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Aerial view of the Saluting Battery at night


the city defences by the Order of St. John on the design of the Pope's military engineer Francesco Laparelli. From its lofty position, it commands the length and breadth of the Grand Harbour. It went on being used by the French who took Malta in 1798 and the British who ejected them in 1800 until 1947.

Over the years, it transitioned from a defensive stronghold to a ceremonial platform. Under French and British rule, it became a site for firing gun salutes during state events, national holidays, and visits by dignitaries and ships. Additionally, its guns were utilized to mark religious festivities and raise alarms in times of threat. This historic site stands as a testament to Malta's rich military and ceremonial heritage.


The Saluting Battery is located along the upper part of the eastern side of Valletta. It is an open en-barbette gun battery which occupies one of the best vantage points overlooking the Grand Harbour. It was built between 1566 and 1570 as an integral part of

As guns became larger and more powerful in the latter half of the 19th century, its defensive armament was permanently removed leaving just the saluting armament. A gun from these was used as a time and alarm gun. Also at this time of major progress in artillery design its saluting armament was repeatedly changed as newer designs entered service. Thus, in 1906, the eleven muzzle loading guns gave way to eight 32-pounder Smooth-Bore Breech loading guns. These in turn were replaced by four 18-pounder Quick-Firing guns (*) in 1924 to be increased to six in 1926. In 1939, as the clouds of war loomed over Europe its saluting armament was removed and their place taken by a single 40mm Bofors Light Anti-aircraft gun part of the harbour and dockyard defence. Once world peace had returned the Saluting Battery returned to its old use with four US-made 18/75mm Quick-firing guns (*). However, these were soon replaced with another four 25-pounder Quick-firing guns Mark I (*) which were to be the last saluting armament emplaced there before the closure of the battery. Its closure was forced by the fact that in the immediate post-war years air travel rapidly replaced that by sea. Henceforth, its saluting guns were used in a mobile capacity at the airfields where VIPS landed.


In 1730, the English clock-maker John Harrison had invented the marine chronometer, a long-sought-after device for solving the problem of calculating longitude while at sea. This had revolutionized navigation and greatly increased the safety of long-distance sea travel from which global trade had benefited. Harrison had spent the next forty years perfecting his invention until the Admiralty was satisfied by it and adopted for universal use on all Royal Navy ships. In 1823, the Admiralty gave start to the firing of a  time-gun at all its anchorages as a signal by which ship masters were to calibrate their chronographs. This was fired at high noon when the sun stood above the meridian. Soon after, a time-gun was introduced in Malta being fired from the Saluting Battery. This remained in practice until 1923 when its signal was replaced by radio. The latter was in turn replaced by Global Positioning Service - G.P.S. in 1993. For the public at large, the noon-day gun conveniently signaled their break-time and to the more pious, the hour of prayer.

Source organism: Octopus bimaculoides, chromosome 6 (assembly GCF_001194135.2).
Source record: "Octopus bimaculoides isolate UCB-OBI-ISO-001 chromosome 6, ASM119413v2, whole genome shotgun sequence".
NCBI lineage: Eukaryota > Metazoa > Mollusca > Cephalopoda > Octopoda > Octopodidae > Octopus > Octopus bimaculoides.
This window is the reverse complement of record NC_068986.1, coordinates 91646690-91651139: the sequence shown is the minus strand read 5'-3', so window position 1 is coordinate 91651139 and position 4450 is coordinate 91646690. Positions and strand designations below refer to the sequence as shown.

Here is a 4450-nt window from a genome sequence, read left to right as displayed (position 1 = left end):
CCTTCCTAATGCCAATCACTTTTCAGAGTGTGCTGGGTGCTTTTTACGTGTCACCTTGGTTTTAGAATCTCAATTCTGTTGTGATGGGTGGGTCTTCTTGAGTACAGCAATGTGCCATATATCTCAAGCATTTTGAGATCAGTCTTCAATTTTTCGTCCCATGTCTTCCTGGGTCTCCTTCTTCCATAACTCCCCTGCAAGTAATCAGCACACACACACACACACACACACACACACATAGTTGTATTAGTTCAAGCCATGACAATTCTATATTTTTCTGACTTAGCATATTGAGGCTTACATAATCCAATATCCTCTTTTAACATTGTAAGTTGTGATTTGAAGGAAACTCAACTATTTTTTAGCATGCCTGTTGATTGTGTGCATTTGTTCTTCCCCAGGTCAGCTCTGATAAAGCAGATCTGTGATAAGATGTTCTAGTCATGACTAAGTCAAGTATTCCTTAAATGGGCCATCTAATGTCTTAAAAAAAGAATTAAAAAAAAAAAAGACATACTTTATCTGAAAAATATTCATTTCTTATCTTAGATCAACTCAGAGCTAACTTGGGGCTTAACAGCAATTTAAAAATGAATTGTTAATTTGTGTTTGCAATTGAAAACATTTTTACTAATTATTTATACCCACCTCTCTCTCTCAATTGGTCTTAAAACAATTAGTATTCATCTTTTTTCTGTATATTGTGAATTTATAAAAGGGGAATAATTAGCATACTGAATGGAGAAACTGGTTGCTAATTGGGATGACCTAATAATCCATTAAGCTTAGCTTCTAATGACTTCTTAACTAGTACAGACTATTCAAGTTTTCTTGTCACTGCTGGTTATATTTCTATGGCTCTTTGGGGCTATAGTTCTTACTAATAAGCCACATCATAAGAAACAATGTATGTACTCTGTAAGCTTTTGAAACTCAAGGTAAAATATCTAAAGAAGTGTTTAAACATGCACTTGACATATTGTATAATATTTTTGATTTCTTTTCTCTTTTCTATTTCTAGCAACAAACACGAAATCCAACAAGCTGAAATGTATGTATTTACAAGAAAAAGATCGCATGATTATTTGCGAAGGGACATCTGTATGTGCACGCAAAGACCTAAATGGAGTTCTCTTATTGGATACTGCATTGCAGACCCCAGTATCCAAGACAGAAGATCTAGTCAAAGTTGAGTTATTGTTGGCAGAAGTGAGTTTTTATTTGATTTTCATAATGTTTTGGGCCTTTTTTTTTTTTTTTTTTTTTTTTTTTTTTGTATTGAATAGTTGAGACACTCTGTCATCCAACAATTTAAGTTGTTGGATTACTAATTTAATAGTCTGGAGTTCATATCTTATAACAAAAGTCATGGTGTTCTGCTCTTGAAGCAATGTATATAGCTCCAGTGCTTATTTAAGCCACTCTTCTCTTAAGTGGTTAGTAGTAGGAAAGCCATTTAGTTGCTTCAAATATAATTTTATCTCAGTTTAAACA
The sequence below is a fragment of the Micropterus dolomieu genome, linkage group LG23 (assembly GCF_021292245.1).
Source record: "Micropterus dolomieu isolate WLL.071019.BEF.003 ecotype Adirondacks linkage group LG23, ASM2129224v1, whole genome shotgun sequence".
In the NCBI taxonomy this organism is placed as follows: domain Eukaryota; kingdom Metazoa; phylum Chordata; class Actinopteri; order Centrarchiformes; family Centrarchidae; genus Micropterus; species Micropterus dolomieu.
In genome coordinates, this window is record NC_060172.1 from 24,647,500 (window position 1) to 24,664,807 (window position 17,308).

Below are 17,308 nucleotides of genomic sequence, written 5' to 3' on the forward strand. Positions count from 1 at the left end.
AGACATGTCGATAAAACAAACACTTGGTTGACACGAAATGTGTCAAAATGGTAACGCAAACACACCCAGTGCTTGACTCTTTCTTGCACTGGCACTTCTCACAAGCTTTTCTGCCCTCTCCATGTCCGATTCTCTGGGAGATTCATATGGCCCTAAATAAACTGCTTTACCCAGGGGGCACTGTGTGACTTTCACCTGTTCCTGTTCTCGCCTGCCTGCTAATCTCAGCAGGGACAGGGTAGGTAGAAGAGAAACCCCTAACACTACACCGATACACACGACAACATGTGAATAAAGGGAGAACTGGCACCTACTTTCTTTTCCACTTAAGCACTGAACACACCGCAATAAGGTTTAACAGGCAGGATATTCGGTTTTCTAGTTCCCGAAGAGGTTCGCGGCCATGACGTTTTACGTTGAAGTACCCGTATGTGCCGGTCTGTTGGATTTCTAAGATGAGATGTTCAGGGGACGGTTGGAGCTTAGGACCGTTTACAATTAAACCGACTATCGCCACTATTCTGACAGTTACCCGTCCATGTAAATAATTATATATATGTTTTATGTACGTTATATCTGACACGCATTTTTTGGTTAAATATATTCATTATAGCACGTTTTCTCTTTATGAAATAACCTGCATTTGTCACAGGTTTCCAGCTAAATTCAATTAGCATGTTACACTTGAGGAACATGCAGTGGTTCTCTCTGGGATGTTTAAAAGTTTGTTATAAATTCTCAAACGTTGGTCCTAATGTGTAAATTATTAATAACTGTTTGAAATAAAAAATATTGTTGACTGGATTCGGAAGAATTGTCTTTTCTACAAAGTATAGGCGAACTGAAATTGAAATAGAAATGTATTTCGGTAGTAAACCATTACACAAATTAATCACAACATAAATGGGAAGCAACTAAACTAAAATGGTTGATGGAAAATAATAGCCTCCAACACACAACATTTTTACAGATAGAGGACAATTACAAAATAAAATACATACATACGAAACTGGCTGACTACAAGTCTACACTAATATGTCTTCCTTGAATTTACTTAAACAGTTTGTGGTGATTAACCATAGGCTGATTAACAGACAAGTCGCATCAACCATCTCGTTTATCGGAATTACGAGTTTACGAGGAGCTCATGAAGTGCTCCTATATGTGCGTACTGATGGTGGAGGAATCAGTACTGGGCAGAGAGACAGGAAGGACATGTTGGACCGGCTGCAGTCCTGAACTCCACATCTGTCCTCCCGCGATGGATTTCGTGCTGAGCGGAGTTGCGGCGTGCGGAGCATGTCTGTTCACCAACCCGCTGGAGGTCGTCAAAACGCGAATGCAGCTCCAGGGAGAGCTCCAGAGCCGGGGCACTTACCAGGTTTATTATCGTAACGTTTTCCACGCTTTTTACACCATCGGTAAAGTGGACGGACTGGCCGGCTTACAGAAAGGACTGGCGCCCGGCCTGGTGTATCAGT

Other time-signal guns were fired twenty minutes before sunrise and sunset to indicate the time at which the city gates were to be opened or closed.


On 11 November 1831, at the end of a military funeral the body of Colonel Henry Anderson Morshead, Commander Royal Engineers and Acting Governor of Malta was interred at the Saluting Battery. A few years later, his wife Elizabeth erected on the spot an enormous stone and marble Grecian sarcophagus  in his memory. Following several near misses during the war, when the Saluting Battery itself was hit by aerial bombing and years of neglect the upper part of the monument was lost and forgotten. In 2022, following years of painstaking research, Fondazzjoni Wirt Artna - the Malta Heritage Trust faithfully reconstructed the missing part of Morshead's monument at the Saluting Battery to be enjoyed again by visitors.

More information on the Henry Anderson Morshead Monument is available in the new publication:
Mario Farrugia, 2024, Colonel Henry Anderson Morshead R.E. His life and Funerary Monument, Malta
Contact us to purchase 

Following years of oblivion, in 2004, Fondazzjoni Wirt Artna - the Malta Heritage Trust in collaboration with the Malta Tourism Authority successfully restored the Saluting Battery to its former glory complete with its full complement of guns. Once more a time-gun started being fired from here between Monday and Saturday along with ceremonial salutes on special occasions. Both occasions attract huge crowds to them making the Saluting Battery one of the most popular cultural attractions in Malta.

(*) Original example scan be seen at the nearby Malta Time-gun Museum.